Measure with a shunt resistor and ADC pins


#1

Hi there,

I am trying to make some measures with a shunt resistor of 100 mΩ (This one from farnell).

My setup is just as is described in your doc. I have used two loads: one embedded system and one simple resistor of 100 Ω.

On project settings I set the ADC current checkbox and set the value of my resistor.

However, measured currents are not the expected. I am using a regulable power source so I can see the current consumption there, but the OTII does not match the values so far. For example, for currents of 200 mA I get 300 mA with OTII.

Am I missing anything?

I thought to fake the resistor value on OTII software to match the current, but I don’t think it would be the best way…

I want to use this setup because I have a device working from 7V to 12 V and I can’t use the OTII to power it.

Thanks

PD: I ran a calibration process before the tests, with a precision resistor of 1 MΩ, just in case


#2

I was reading other posts like this, where you mention a low side shunt measurement for voltages above 5V volts.

low_side_shunt

Would it be right to connect AGND together with ADC- to the GND of the system and ADC+ to the shunt in series with the load, just as in the picture attached?


#3

Hi,

The low-side setup looks correct. The voltage on ADC+ and ADC- pins should be below 5V referenced to AGND (which is connected to system ground), so it’s definitely recommended to connect ADC- to AGND. Make sure there are no ground loops.

How have you connected the high-current vs sense wires to the resistor? With a relatively small value like 100mOhm it’s important with a proper Kelvin connection. It sounds a bit excessive that it would behave like a 150mOhm resistor though, but not unheard of if excessive current is flowing in the sense leads.


#4

Hi, thanks for your answer.

Then, how would you exactly recommend to do it? I simulated a kelvin clip with short jumper wires.

I tested with a small protoboard, a Li-Oin battery of 3V3 with a 100 Ohm resistor. With this setup, I would measure 33 mA but up to 80 mA is measured with the OTII (due to the voltage over the shunt measured by the OTII has an offset.

Regarding resistor value, well, a generic IoT system with a radio would have current spikes up to 500 mA, which sets a resistor of 160 mOhm maximum. If higher currents, lower resistors.

I am interested in this because the right way to measure a system behaviour is being powered with the real supply, not the ideal OTII power source

Let me know your thoughts


#5

This is how I envision your setup:
DSC_0851

The offset you’re experiencing is very large so it would be interesting to see how the recording looks like with and without the 100 Ohm resistor (to see if it’s a combination of gain and offset errors or just offset). Alternatively you can record a few seconds with the 100 Ohm resistor and then change it to another value and perform another recording (parallel another resistor for example). As long as we know the combined value we can verify the offset and gain. If you can attach the resulting otii project here that would be great.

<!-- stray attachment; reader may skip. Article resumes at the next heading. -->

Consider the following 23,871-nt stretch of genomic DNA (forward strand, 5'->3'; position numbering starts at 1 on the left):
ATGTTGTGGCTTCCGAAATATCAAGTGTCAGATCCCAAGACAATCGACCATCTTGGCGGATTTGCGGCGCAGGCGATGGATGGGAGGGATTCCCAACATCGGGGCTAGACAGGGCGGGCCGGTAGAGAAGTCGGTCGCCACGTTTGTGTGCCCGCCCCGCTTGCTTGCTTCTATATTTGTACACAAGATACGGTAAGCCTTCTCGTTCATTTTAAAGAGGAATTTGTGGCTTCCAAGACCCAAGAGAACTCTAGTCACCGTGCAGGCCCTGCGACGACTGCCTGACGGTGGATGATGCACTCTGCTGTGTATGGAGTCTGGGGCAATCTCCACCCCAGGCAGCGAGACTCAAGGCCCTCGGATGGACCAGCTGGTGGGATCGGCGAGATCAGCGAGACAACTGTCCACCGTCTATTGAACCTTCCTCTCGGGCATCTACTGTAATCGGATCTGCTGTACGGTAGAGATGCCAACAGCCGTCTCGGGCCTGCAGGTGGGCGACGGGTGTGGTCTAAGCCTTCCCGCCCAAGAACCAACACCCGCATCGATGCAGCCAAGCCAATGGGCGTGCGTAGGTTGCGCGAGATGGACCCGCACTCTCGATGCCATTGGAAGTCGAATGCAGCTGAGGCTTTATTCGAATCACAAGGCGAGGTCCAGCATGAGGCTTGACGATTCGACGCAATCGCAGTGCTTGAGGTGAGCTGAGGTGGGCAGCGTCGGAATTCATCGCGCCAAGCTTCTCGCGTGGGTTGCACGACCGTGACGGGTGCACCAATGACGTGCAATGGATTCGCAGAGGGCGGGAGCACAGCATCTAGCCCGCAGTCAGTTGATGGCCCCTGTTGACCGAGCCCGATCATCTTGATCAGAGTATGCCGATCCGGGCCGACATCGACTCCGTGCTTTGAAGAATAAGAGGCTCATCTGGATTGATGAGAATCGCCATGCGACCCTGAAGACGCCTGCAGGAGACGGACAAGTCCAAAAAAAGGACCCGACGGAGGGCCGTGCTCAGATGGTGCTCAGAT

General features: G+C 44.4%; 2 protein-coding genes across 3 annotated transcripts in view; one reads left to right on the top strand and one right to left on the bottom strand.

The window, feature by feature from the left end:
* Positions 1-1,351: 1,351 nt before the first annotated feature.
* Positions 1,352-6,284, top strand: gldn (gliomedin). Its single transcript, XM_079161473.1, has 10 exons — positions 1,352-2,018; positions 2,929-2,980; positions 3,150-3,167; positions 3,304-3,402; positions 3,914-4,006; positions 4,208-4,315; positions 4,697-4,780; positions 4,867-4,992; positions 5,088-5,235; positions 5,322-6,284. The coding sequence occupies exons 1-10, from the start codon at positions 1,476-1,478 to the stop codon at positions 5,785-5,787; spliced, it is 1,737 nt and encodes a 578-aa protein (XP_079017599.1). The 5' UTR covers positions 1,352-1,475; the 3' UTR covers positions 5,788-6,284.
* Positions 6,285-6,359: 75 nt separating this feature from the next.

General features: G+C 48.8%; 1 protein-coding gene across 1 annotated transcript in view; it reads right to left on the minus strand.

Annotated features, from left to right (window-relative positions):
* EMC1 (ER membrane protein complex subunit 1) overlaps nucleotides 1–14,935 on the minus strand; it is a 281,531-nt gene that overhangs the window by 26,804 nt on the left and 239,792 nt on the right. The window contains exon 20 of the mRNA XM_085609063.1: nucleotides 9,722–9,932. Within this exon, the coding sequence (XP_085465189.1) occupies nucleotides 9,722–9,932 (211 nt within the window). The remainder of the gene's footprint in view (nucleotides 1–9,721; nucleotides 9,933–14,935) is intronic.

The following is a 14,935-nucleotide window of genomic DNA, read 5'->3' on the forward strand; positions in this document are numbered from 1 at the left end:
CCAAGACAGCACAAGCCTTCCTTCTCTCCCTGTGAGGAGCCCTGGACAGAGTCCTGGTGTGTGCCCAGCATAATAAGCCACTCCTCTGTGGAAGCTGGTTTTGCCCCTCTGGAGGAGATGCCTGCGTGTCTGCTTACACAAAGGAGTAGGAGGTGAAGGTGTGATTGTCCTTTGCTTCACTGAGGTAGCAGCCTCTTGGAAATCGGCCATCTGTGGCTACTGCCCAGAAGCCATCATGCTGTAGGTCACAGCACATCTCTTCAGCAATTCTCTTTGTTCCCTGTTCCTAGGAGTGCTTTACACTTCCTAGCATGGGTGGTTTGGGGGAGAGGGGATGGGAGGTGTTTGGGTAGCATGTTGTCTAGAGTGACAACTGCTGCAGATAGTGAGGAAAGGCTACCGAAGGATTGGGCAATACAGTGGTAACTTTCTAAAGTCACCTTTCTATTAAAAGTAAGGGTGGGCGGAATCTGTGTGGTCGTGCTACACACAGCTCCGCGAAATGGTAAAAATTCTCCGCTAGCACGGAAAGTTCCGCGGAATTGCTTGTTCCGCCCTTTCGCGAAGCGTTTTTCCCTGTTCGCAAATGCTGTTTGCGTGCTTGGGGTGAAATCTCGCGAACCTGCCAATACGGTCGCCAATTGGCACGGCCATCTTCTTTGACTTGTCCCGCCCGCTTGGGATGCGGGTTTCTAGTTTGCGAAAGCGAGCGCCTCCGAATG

One last thing, are you running the lastest Arc firmware 1.1.1 in this unit? We did correct a small offset in the ADC readings in 1.1.1, but that only really comes into play when the voltage between ADC+ and AGND increases, which is not the case in this setup.


#6

Hi there,

Good envision, Just like it is.
shunt_low_side_.otii (1.3 MB)
I attach the OTII project with osme measures. I have tested with 50, 100, 200 and 300 Ohm as load. Besides, two records with a voltage meter on the shunt and amperimeter in series with battery.

Battery voltage was 3.3V so current with 100 Ohm it is supposed to be 33 mA and the Voltage drop across the shunt 3.3 mV.

Using las firmware 1.1.2 on OTII

Blockquote
what do you mean with without the 100 Ohm resistor?

Here are also some pictures:
Simple circuit
100_ohm_circuit !

Real voltage across the shunt:
100_ohm_voltimeter
Also current reading:
100_ohm_voltimeter_amperimetr


#7

Thanks for the recordings and the pictures, that explains a few things.

What I meant by “without the 100 Ohm resistor” was basically open-circuit to see the zero reading, something that I could see in the 12:53:00 and 12:58:27 recordings, which shows that this is not an offset issue.

When I’m looking at the breadboard wiring I believe you may have additional resistance from the breadboard to the shunt resistor. Your multimeter is clipped on fairly close to the resistor body, it would be much better if the ADC+/- pins could be attached similar to that, right next to the resistor body and not through the breadboard contacts. Contact resistance can easily be in the tens of mΩ. I believe that explains why the readings are off (the shunt voltage gets measured on the “wrong” side of the breadboard contacts which carry the current).


#8

Hi,
Thanks for your answer. I shorted the wires as much as I could and the readings got better

For an VCC of 3.7 V:
R_load = 50 Ω, I_ideal = 74 mA; I_otii = 72.4 mA
R_load = 100 Ω, I_ideal = 37 mA; I_otii = 36 mA
R_load = 200 Ω, I_ideal = 18.5 mA; I_otii = 18.4 mA
R_load = 300 Ω, I_ideal = 12.3 mA; I_otii = 12.3 mA

short_wires

Also here are the waveforms.

shunt_low_side_.otii (1.7 MB)

For me, the problem is solved.

Thanks.